ILNews

Judges reverse possession of meth, paraphernalia convictions

Back to TopCommentsE-mailPrintBookmark and Share

In a consolidated appeal, the Indiana Court of Appeals reversed a Huntington County man’s convictions and sentences for possession of methamphetamine and paraphernalia, ruling the trial court abused its discretion in admitting evidence purportedly seized in violation of the Fourth Amendment.

Johnathon Aslinger was charged in Case No. 127 with the possession counts; he was charged with dealing in methamphetamine as a Class A felony in Case No. 152. The charges in Case No. 127 stem from a stop by police investigating vehicle break-ins. Aslinger and his friend Geoffrey Fugate were standing near a street where the cars were located and fit the description provided by dispatch. The officer saw a rolled cigarette behind Aslinger’s ear, which he said was “B2,” a form of synthetic drug Spice. A witness saw the two and said they were not the men who broke into the vehicles. By this time, the officer had searched Aslinger’s pockets because he saw a knife and found drug paraphernalia and methamphetamine. He also tested the cigarette and found it to be marijuana.

While on bond for Case No. 127, Aslinger was arrested for making meth within 1,000 feet of a public park.

He was convicted in separate trials, but sentenced together to 32 years for the dealing charge, enhanced by five years for the habitual substance offender adjudication. In the other case, he received a total of seven years, which included a five-and-a-half-year enhancement for being adjudicated as a habitual substance offender.

In Johnathon R. Aslinger v. State of Indiana, 35A02-1303-CR-296, the judges reversed his convictions in Case No. 127, finding the officer’s conduct went beyond what is allowed during a Terry stop. Judge Patricia Riley noted that a hand-rolled cigarette is not illegal per se and the officer only deduced there was a drug in it after removing it from Aslinger’s ear.

The judges also held that the trial court erred in imposing consecutive HSO enhancements in the two cases. On remand, they instructed the court to order the enhancements be served concurrently.

The appellate judges affirmed Aslinger’s dealing conviction, finding no error in the trial court’s decision to refuse to submit his tendered jury instruction asking the jury to find his conviction should not have been enhanced to a Class A felony. They also affirmed his sentence on the dealing conviction.

Judge Margret Robb concurred in a separate opinion, noting she believed the majority’s statement of law applicable to the plain view doctrine is too broad.
 

ADVERTISEMENT

Post a comment to this story

COMMENTS POLICY
We reserve the right to remove any post that we feel is obscene, profane, vulgar, racist, sexually explicit, abusive, or hateful.
 
You are legally responsible for what you post and your anonymity is not guaranteed.
 
Posts that insult, defame, threaten, harass or abuse other readers or people mentioned in Indiana Lawyer editorial content are also subject to removal. Please respect the privacy of individuals and refrain from posting personal information.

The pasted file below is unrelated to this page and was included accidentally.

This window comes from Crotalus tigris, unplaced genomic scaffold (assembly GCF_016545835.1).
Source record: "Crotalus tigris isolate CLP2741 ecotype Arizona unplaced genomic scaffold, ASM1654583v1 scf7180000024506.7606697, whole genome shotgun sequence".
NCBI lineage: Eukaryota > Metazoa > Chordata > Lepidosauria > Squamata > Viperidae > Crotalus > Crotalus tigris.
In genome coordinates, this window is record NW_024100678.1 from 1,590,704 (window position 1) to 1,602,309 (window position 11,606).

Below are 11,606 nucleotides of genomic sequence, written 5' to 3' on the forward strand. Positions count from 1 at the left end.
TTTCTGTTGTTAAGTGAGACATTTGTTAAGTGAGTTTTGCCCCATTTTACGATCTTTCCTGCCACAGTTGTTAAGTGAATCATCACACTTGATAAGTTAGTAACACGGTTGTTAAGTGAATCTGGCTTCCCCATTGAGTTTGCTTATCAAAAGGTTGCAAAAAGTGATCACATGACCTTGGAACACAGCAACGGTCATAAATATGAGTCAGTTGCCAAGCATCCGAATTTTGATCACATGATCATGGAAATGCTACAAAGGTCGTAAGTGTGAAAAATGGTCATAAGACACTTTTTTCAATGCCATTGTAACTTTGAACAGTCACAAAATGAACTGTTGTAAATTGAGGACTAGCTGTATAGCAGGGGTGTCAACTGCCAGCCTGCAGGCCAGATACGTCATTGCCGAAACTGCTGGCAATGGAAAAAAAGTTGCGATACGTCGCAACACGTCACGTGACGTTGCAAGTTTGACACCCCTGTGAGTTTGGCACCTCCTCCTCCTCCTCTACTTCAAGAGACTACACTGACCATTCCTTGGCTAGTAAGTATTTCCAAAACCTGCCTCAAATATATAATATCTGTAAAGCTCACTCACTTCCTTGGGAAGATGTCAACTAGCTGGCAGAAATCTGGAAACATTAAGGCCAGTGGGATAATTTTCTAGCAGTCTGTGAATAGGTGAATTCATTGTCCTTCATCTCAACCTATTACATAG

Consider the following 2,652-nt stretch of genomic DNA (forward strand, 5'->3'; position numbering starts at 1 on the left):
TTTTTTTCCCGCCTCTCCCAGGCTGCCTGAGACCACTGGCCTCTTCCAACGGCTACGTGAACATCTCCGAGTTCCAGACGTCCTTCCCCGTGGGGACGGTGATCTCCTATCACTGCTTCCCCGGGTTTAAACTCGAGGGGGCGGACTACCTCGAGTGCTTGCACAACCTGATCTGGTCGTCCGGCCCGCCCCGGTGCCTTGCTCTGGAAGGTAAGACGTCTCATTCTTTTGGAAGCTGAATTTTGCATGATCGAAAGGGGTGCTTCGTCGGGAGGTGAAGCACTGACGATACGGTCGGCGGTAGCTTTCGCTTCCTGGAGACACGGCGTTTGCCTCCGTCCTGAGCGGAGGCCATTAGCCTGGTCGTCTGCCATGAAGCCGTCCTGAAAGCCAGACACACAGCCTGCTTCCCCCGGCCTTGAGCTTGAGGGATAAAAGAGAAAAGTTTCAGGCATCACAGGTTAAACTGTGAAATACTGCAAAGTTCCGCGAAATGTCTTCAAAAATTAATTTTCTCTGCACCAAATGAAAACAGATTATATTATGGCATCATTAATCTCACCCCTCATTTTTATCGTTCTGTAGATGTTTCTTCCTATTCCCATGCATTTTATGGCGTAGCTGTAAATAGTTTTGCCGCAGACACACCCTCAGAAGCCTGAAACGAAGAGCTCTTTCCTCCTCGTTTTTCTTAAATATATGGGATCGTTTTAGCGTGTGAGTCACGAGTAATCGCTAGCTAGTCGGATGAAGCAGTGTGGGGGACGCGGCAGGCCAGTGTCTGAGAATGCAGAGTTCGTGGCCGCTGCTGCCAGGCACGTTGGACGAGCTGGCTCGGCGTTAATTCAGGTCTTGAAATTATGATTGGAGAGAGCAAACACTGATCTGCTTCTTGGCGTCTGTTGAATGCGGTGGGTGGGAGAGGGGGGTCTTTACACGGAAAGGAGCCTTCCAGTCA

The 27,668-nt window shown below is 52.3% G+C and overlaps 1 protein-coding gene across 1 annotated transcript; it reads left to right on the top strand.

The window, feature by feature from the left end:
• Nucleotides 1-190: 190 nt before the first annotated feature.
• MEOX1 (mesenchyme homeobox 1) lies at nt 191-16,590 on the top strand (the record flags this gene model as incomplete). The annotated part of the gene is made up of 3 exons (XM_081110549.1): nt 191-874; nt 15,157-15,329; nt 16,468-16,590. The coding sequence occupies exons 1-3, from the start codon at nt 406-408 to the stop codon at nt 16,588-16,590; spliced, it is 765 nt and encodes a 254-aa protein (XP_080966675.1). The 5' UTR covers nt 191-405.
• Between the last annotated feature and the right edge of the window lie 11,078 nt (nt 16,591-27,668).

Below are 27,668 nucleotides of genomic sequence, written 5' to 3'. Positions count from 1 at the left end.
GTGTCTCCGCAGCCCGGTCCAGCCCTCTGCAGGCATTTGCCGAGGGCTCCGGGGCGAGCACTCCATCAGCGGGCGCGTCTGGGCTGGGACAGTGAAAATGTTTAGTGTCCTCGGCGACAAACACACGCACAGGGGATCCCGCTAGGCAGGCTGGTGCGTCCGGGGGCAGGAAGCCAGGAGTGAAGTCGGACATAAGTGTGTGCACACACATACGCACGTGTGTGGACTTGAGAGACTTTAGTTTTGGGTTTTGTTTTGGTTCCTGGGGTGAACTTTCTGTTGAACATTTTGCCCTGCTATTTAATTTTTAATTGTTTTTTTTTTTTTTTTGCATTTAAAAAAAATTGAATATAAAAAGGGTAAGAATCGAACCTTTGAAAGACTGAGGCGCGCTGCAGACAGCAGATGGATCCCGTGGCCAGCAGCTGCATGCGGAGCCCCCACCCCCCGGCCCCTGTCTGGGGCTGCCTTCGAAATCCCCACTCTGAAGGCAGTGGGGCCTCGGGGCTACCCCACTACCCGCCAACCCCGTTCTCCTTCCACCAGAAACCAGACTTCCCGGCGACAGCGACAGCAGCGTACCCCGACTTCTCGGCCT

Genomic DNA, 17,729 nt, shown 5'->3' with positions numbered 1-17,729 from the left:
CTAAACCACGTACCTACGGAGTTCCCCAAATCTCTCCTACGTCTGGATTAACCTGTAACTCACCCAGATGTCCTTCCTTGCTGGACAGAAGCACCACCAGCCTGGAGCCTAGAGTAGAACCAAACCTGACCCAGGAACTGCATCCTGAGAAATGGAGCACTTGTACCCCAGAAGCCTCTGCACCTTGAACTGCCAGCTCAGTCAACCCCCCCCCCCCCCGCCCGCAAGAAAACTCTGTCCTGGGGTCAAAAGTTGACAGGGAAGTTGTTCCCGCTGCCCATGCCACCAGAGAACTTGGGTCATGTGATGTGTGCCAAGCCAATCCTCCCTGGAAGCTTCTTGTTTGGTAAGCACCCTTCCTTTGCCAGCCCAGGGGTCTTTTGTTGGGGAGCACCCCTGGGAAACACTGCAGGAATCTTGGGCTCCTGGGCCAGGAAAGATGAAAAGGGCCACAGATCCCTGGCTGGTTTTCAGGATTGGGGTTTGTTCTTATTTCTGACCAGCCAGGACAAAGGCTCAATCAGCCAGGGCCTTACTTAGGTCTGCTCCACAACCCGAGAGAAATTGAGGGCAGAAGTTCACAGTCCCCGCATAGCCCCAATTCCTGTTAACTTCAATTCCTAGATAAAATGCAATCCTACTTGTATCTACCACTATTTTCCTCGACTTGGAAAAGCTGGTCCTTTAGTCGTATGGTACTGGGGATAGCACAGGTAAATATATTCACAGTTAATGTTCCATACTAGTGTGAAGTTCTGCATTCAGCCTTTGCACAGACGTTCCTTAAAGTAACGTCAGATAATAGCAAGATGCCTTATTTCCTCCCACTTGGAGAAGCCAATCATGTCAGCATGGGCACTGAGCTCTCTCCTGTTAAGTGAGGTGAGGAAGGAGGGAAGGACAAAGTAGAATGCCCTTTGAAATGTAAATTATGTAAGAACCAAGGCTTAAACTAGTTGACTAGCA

No solicitations, spamming or advertisements are allowed. Readers may post links to other informational websites that are relevant to the topic at hand, but please do not link to objectionable material.
 
We may remove messages that are unrelated to the topic, encourage illegal activity, use all capital letters or are unreadable.
 

Messages that are flagged by readers as objectionable will be reviewed and may or may not be removed. Please do not flag a post simply because you disagree with it.

Sponsored by

facebook - twitter on Facebook & Twitter

Indiana State Bar Association

Indianapolis Bar Association

Evansville Bar Association

Allen County Bar Association

Indiana Lawyer on Facebook

facebook
ADVERTISEMENT
Subscribe to Indiana Lawyer
  1. Being dedicated to a genre keeps it alive until the masses catch up to the "trend." Kent and Bill are keepin' it LIVE!! Thank you gentlemen..you know your JAZZ.

  2. Hemp has very little THC which is needed to kill cancer cells! Growing cannabis plants for THC inside a hemp field will not work...where is the fear? From not really knowing about Cannabis and Hemp or just not listening to the people teaching you through testimonies and packets of info over the last few years! Wake up Hoosier law makers!

  3. If our State Government would sue for their rights to grow HEMP like Kentucky did we would not have these issues. AND for your INFORMATION many medical items are also made from HEMP. FOOD, FUEL,FIBER,TEXTILES and MEDICINE are all uses for this plant. South Bend was built on Hemp. Our states antiquated fear of cannabis is embarrassing on the world stage. We really need to lead the way rather than follow. Some day.. we will have freedom in Indiana. And I for one will continue to educate the good folks of this state to the beauty and wonder of this magnificent plant.

  4. Put aside all the marijuana concerns, we are talking about food and fiber uses here. The federal impediments to hemp cultivation are totally ridiculous. Preposterous. Biggest hemp cultivators are China and Europe. We get most of ours from Canada. Hemp is as versatile as any crop ever including corn and soy. It's good the governor laid the way for this, regrettable the buffoons in DC stand in the way. A statutory relic of the failed "war on drugs"

  5. Cannabis is GOOD for our PEOPLE and GOOD for our STATE... 78% would like to see legal access to the product line for better Hoosier Heath. There is a 25% drop in PAIN KILLER Overdoses in states where CANNABIS is legal.

ADVERTISEMENT